Long live the wub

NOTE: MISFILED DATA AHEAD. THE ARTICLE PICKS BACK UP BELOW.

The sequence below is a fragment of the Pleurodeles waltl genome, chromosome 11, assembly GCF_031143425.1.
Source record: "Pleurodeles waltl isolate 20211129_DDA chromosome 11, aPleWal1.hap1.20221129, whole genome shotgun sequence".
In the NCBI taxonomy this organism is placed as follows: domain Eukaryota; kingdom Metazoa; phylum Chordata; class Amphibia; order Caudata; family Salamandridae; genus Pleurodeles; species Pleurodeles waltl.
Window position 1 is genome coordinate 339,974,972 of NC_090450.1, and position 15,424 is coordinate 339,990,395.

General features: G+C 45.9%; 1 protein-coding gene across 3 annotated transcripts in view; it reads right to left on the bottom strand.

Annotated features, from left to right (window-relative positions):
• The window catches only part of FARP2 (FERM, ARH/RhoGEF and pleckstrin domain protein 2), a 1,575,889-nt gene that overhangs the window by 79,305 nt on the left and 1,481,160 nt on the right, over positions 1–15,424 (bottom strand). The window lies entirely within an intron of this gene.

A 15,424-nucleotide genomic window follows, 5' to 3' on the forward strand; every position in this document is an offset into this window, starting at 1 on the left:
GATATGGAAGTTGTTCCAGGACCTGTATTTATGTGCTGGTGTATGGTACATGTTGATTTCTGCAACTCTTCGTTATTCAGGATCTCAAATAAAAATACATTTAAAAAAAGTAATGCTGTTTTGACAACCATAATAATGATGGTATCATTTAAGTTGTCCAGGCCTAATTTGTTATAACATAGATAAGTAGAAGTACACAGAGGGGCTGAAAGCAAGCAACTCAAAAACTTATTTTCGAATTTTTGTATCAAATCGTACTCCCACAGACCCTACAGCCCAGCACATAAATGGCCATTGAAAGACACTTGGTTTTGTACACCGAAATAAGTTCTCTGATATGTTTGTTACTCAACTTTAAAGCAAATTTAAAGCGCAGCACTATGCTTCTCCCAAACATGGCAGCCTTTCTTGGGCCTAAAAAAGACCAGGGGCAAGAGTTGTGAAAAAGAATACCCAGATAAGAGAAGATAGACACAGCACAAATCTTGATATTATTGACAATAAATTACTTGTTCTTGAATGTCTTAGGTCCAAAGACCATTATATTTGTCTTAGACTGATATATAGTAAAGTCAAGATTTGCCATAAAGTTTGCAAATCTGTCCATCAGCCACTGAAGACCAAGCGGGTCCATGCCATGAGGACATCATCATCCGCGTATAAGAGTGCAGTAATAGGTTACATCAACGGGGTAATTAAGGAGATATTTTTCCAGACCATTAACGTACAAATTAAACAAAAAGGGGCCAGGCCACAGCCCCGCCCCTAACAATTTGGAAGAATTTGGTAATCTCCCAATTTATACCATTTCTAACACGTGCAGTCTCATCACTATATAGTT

The image below was extracted from sales data from Beatport – arguably one of the largest electronic dance music retailers. It shows a peculiar but not unsurprising trend – Dubstep is dead, at least commercially. Cash flow from what was the trendiest genre in the electronic music community just a few years back is eroding away almost as fast as it exploded back in 2008. The peak and golden year of wub was in 2011 when Nero released Promises, Dillon Frances really got onto the public’s radar with his two versions of Beautician, and Zed’s Dead brought us Rude Boy and Bassmentality. Many of these became instant classics. 2011 set the bar for memorable releases so high that releases in consecutive years simply paled in comparison. Today, the style may be relevant in its home of Colorado, but EDM fans that venture away to Ibiza or Vegas would be hard pressed to find those places serving dubstep to the masses. Instead, long-time emerging deep house is likely to be heard as it has now become the most popular genre of EDM according to Beatport. While Beatport’s data should not be taken as an absolute measure of the state of EDM, it is a good representation. So next time you hear “I can’t stop” played, don’t stop dancing for you may not hear it again.